So, the game plan. Priority one is getting Lilly comfortable. My trimmer suggested shoes for 6 months, work really hard on getting any nutritional issues under control, and then pull the shoes, but I just can't get excited about shoes. They will do nothing to help the issue, and could possibly set me back a bit as well, so as easy as it would be to slap some shoes on her front hooves, I'm not doing it. I'm not ready to give up yet.

I need to do something for her while I try and figure out what's going wrong metabolically, so after some more discussions with my trimmer (and another great trimmer!) I've decided to go with casts. The last time we casted her, we did an open sole technique because we were going more for support, but this time we're going to try using Equipak CS or a pad (EasyCare or Thinline) to give her some cushion, but also try to stimulate sole growth.

So that's the plan... love it or hate it, I haven't tried everything yet and I want to try everything first. I don't think boots are a good idea because they just don't hold up during turnout, so casts seem like the best shoe-less option out there. I'm hoping she'll be sound enough in the casts that I can ride, but if not on the first set, maybe she'll feel better on the second or third set. While she's in her casts, I'll be frantically researching nutrition and hoof articles, and working to get her metabolic issues figured out.

22 comments:

  1. Here is a link to Dr. Kellon's website - she is an expert on metabolic issues. And here's a link to her Yahoo Equine metabolic forum. You have to join the forum, but it's worth it for the info and support you can get there.

    I took care of a gelding for several years who suffered from persistent diarrhea issues (among other things) who it turned out was IR. These resources were a godsend to us.

    (I want to smack your BM)

    ReplyDelete
    Replies
    1. Thank you!! This is exactly the kind of stuff I'm looking for and it is very much appreciated! How crazy would it be if it turns out her loose stool was from IR... that's something I never considered. That could explain why it's worse in the summer, better in the winter, and why she'll go weeks without it and then suddenly have a couple days where she's messy.

      (You and me both!!)

      Delete
  2. Oh my goodness this has been going on with me with as well! Text messages complaining about my supplements, arguing about being barefoot, turning her out 24/7 on tall green grass. I finally walked in on her bad mouthing me about keeping her barefoot and I moved 2 days later. We are now dealing with sore feet from a mix of things brought on by horrible weight gain but we will not be putting shoes on. I keep her boots on when for when she has to walk across the hard driveway and out in her turnout until the rain starts back and softens the ground so far she has been walking sound. Good luck with her!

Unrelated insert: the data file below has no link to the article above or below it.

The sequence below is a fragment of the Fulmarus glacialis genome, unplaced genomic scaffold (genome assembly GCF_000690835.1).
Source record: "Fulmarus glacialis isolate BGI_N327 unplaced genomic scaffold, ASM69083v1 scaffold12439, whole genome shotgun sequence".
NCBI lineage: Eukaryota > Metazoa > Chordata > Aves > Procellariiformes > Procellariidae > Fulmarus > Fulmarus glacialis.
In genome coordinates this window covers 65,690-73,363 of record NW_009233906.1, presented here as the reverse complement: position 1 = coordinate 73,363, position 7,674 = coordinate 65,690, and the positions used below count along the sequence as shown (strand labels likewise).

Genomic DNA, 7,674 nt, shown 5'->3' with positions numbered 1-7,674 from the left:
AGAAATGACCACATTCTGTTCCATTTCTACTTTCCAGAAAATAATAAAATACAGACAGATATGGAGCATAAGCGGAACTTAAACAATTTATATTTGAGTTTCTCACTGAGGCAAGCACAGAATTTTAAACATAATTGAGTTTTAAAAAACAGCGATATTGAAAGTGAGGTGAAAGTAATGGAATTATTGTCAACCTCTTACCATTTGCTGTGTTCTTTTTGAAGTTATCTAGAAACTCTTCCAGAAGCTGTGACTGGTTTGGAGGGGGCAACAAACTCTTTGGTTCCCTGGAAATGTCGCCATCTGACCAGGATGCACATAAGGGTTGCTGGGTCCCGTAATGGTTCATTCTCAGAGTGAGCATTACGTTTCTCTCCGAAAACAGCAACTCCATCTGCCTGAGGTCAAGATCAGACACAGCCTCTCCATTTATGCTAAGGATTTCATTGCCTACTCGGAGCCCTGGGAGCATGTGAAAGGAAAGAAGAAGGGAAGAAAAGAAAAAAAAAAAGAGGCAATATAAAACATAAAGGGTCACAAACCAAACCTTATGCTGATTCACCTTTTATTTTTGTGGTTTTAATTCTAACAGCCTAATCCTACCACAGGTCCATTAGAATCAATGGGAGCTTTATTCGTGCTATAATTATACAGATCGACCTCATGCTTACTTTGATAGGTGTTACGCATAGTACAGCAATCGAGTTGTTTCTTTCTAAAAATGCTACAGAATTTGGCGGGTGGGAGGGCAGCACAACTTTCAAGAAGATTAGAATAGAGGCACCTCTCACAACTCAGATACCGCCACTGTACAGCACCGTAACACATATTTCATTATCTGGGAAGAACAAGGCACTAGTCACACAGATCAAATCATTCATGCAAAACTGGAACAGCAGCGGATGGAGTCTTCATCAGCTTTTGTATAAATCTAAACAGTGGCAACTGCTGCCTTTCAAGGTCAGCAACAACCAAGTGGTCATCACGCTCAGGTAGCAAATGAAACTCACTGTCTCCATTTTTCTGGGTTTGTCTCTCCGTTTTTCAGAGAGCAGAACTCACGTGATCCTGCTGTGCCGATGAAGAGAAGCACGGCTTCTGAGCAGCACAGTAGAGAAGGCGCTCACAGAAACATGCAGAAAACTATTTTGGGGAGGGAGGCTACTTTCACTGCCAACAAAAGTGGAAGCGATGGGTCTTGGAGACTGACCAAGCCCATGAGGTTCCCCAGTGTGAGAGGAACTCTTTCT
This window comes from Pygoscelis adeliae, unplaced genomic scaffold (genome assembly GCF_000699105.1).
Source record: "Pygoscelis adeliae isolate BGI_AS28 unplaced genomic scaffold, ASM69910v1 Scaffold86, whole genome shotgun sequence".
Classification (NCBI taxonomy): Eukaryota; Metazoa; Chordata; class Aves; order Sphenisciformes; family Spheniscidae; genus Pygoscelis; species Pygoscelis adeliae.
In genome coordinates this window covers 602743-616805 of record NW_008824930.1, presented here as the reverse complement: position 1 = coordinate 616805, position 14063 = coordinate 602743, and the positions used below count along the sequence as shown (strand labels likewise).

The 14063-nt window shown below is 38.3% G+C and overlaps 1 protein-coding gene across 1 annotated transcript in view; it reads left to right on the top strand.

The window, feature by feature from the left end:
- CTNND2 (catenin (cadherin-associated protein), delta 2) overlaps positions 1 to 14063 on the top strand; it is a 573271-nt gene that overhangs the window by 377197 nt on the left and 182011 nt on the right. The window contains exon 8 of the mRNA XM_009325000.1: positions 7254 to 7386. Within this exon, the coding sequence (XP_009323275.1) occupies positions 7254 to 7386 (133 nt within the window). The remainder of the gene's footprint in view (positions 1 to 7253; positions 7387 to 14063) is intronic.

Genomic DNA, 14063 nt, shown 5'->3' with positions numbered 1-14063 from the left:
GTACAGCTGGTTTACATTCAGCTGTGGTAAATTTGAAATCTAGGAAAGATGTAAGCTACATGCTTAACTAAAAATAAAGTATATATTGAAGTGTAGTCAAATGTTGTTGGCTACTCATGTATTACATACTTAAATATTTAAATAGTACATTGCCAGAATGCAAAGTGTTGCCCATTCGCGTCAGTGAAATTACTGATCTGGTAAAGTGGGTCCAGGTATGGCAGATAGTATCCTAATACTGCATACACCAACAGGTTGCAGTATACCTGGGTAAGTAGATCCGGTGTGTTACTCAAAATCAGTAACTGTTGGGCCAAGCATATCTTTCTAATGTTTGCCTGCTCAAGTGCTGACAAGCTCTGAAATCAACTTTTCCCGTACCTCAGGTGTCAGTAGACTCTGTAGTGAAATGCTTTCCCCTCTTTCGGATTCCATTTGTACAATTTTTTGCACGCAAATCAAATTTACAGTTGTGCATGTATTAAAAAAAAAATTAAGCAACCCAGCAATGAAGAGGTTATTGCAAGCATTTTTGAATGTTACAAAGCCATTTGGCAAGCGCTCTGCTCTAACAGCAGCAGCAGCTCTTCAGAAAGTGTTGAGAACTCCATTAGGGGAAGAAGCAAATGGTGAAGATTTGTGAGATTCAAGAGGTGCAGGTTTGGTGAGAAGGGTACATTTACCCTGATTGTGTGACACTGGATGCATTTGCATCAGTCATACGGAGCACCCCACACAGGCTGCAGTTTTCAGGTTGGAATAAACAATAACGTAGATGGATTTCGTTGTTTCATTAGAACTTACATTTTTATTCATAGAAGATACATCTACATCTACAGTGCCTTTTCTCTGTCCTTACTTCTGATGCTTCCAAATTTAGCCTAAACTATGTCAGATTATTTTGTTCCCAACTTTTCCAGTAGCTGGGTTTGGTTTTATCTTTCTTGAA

ReplyDelete
    Replies
    1. I can only imagine what is said about me when I'm not there... oh to be a fly on the wall. They very clearly want me to shoe my horse, so they'll be extra excited when I tell them I'm casting instead. I'm glad to hear your mare is doing well. Fingers crossed she stays that way. It can definitely be a challenge having a barefoot horse!

      Delete
  3. Sounds like a plan - get her comfortable and then deal with the metabolic issues. Shoes and pads would do nothing to solve the problem - at best they would conceal the issues that need addressing. Dr. Kellon's info is very good. I've got two horses that are borderline IR, and it is something you can manage. Getting weight off her, and getting her comfortable enough to exercise, is a high priority as it will help with her comfort and also benefit her metabolic issues. Your BM sounds well-intentioned but beyond annoying - and to think I was just complaining to myself about how easy-going our BM is - it's good in that I can pretty much do what I want, but it's bad in that she doesn't supervise the guys well and the horse care is on the mediocre side - her standards aren't very high. Fortunately I'm around a lot to take care of my horses. I think I'd have a harder time with your situation.

    ReplyDelete
    Replies
    1. Thanks Kate, and thank you for all the ideas on my other post as well. I'm going to check into the zinc and copper specifically and perhaps try to find a better supplement for her if she's lacking. I'm thinking I might even need one that isn't specifically for hooves if I'm going to get her everything she needs.

      The BM is definitely well intentioned and that's probably the only reason I haven't totally lost it. I know she's doing this because she cares about Lilly, but she is doing nothing but frustrating me and pushing me in the opposite direction. It would be nice to have someone to bounce ideas off because she's been doing this for a long time, but it just doesn't work very well with her.

      Delete
    2. Here's an interesting post on mineral analysis and deficiencies - might give you some leads:

      http://mustlovemustangs.blogspot.com/2012/12/nutrient-deficiencies-in-hay-and-pasture.html

      Delete
    3. I put my mare on California trace and the change in her hoof growth was amazing. Of course it went to heck when the barn owner wouldn't feed them consistently but now she's getting back on track at the new place.

      Delete